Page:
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Learn about the major types of child abuse and what constitutes physical abuse, sexual abuse, emotional abuse and neglect of a child.

types-of-ca4 Major Types of Child Abuse

Types of child abuse are broken down in four distinct categories:

What is Physical Child Abuse?

Physical child abuse is an injury resulting from physical aggression. Even if the injury was not intended, the act is considered physical abuse. The injury from physical child abuse may be the result of:

  • Beating, slapping, or hitting.
  • Pushing, shaking, kicking, or throwing.
  • Pinching, biting, choking, or hair-pulling.
  • Burning with cigarettes, scalding water, or other hot objects.
  • Severe physical punishment.

Is physical punishment the same as physical abuse?

Physical abuse is an injury resulting from physical aggression. Physical punishment is the use of physical force with the intent of inflicting bodily pain, but not injury, for the purpose of correction or control. As you can see, physical punishment can easily get out of control and become physical abuse.

Some other specific types of physical child abuse are:

  • Shaken Baby Syndrome - Shaking a baby or toddler can cause serious head injuries.
  • Munchausen by Proxy Syndrome - Inducing medical illness in a child or wrongly convincing others that a child is sick is both dangerous and abusive.
  • Drug use during pregnancy - Drug and alcohol use during pregnancy or lactation can be harmful to your child, leading to problems such as Fetal Alcohol Syndrome

Hundreds of thousands of children are physically abused each year by someone close to them, and thousands of children die from the injuries. For those who survive, the emotional scars are deeper than the physical scars.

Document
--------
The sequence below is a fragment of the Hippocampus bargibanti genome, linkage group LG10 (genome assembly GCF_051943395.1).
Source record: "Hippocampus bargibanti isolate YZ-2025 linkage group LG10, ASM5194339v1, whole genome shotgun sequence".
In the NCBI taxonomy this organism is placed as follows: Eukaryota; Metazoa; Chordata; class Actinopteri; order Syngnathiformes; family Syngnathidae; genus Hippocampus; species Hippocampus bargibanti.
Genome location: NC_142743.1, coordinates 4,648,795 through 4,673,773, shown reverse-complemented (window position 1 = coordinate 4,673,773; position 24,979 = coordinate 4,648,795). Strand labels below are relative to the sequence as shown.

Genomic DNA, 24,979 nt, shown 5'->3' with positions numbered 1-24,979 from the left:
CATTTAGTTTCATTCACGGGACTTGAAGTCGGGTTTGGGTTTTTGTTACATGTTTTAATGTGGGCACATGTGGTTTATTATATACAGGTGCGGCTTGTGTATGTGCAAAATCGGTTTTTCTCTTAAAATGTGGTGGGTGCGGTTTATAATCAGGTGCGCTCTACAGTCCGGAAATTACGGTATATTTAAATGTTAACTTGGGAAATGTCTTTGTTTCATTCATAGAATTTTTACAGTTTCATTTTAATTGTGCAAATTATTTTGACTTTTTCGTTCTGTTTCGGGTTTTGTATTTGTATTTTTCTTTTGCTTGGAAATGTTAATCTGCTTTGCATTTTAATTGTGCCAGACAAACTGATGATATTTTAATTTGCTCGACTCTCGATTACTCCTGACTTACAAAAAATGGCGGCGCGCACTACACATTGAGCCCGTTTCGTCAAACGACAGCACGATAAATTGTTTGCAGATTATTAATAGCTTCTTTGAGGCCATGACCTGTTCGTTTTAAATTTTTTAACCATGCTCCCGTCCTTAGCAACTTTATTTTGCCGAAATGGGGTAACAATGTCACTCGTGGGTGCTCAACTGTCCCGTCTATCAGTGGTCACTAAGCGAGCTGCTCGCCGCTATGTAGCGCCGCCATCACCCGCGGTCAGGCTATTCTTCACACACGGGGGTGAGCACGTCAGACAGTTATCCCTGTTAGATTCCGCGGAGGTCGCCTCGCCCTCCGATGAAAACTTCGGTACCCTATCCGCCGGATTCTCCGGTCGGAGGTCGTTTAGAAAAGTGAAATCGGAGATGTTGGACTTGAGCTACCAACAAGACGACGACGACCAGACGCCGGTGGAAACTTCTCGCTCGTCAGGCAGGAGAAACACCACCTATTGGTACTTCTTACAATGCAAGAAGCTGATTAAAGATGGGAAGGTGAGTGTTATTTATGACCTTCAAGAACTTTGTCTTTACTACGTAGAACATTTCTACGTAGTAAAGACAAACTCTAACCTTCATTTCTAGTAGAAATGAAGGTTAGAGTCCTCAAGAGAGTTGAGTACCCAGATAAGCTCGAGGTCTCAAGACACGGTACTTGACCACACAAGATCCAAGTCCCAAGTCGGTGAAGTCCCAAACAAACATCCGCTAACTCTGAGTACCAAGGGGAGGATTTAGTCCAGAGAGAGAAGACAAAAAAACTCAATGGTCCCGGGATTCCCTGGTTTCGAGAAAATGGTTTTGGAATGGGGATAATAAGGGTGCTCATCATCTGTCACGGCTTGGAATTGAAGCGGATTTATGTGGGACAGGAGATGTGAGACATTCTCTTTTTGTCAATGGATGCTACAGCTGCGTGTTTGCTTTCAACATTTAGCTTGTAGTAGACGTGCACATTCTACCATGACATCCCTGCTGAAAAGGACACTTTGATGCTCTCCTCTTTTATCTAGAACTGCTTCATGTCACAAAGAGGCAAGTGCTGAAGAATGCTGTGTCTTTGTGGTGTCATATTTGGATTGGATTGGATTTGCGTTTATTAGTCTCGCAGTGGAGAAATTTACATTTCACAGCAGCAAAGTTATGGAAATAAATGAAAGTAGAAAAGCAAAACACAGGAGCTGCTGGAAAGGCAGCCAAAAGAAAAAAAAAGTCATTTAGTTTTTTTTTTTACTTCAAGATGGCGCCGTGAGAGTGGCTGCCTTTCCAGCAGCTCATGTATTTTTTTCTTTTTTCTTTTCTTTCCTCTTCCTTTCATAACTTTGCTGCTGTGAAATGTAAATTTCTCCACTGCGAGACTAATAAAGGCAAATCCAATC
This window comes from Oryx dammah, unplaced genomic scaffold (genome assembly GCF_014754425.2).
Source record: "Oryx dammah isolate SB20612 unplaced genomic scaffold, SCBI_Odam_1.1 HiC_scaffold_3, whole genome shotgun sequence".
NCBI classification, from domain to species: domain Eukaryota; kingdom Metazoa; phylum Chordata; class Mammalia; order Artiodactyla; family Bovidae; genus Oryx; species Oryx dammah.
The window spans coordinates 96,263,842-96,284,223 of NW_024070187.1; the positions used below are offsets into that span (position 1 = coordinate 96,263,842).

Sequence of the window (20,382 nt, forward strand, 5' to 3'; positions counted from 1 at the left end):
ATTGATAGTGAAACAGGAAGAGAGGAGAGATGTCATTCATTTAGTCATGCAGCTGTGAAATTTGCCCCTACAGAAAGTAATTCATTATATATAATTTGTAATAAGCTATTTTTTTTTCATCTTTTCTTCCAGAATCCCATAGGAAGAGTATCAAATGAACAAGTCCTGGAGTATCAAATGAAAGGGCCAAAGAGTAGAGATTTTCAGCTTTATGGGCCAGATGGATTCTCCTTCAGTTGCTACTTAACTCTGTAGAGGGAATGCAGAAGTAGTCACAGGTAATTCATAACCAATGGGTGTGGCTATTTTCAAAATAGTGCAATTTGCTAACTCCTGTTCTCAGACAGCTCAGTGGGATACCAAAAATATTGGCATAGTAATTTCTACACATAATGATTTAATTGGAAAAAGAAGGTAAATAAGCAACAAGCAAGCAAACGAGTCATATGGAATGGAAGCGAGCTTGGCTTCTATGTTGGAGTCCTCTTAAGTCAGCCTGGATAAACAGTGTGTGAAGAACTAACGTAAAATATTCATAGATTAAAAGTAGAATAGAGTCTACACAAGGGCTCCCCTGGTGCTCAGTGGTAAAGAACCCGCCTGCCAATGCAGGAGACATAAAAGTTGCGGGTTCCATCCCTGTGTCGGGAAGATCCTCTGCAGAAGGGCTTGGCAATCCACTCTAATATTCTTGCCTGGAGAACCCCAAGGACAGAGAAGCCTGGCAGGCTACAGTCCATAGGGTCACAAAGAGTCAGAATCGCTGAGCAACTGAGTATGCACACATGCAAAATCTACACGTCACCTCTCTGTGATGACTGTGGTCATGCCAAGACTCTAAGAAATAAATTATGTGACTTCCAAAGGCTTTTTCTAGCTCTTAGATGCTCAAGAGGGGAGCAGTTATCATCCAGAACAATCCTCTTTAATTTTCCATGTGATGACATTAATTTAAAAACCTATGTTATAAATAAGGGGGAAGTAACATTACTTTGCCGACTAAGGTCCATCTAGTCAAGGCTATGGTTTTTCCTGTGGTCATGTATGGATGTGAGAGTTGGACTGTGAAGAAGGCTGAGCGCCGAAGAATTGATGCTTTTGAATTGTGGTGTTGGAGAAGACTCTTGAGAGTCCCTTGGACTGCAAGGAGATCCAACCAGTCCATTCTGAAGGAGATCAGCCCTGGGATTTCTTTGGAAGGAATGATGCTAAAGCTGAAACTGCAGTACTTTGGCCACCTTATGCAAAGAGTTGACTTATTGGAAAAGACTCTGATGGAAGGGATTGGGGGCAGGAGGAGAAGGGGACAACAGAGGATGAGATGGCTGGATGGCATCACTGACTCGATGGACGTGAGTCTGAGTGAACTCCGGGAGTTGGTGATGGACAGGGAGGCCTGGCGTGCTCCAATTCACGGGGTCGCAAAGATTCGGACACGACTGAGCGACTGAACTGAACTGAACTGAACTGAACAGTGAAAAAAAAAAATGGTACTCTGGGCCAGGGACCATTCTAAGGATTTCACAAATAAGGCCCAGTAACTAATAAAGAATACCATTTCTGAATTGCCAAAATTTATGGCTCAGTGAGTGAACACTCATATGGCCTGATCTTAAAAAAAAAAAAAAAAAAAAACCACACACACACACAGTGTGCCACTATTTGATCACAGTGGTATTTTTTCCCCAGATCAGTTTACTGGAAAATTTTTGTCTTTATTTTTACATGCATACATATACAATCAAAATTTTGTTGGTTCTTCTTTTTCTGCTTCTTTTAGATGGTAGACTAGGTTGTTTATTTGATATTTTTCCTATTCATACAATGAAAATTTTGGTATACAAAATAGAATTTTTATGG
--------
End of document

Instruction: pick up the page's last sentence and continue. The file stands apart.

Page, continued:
Some Signs of Physical Child Abuse

  • Burns, bite marks, cuts, bruises, or welts in the shape of an object.
  • Resistance to going home.
  • Fear of adults.

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What is Child Sexual Abuse?

Sexual abuse of a child is any sexual act between an adult and a child, including penetration, intercourse, incest, rape, oral sex, and sodomy. Other examples include:

  • Fondling - Touching or kissing a child's genitals, making a child fondle an adult's genitals.
  • Violations of bodily privacy - Forcing a child to undress, spying on a child in the bathroom or bedroom.
  • Exposing children to adult sexuality - Performing sexual acts in front of a child, exposing genitals, telling "dirty" stories, showing pornography to a child.
  • Commercial exploitation - Sexual exploitation through child prostitution or child pornography.

Regardless of the child's behavior or reactions, it is the responsibility of the adult not to engage in sexual acts with children. Sexual abuse is never the child's fault. Sexual child abusers can be:

  • Fathers, mothers, siblings, or other relatives.
  • Childcare professionals or babysitters.
  • Clergy, teachers, or athletic coaches.
  • Foster parents or host families of foreign-exchange students.
  • Neighbors or friends.
  • Strangers

Some Signs of Sexual Child Abuse

  • Inappropriate interest in or knowledge of sexual acts.
  • Seductiveness.
  • Avoidance of things related to sexuality, or rejection of own genitals or body.
  • Either overcompliance or excessive aggression.
  • Fear of a particular person or family member.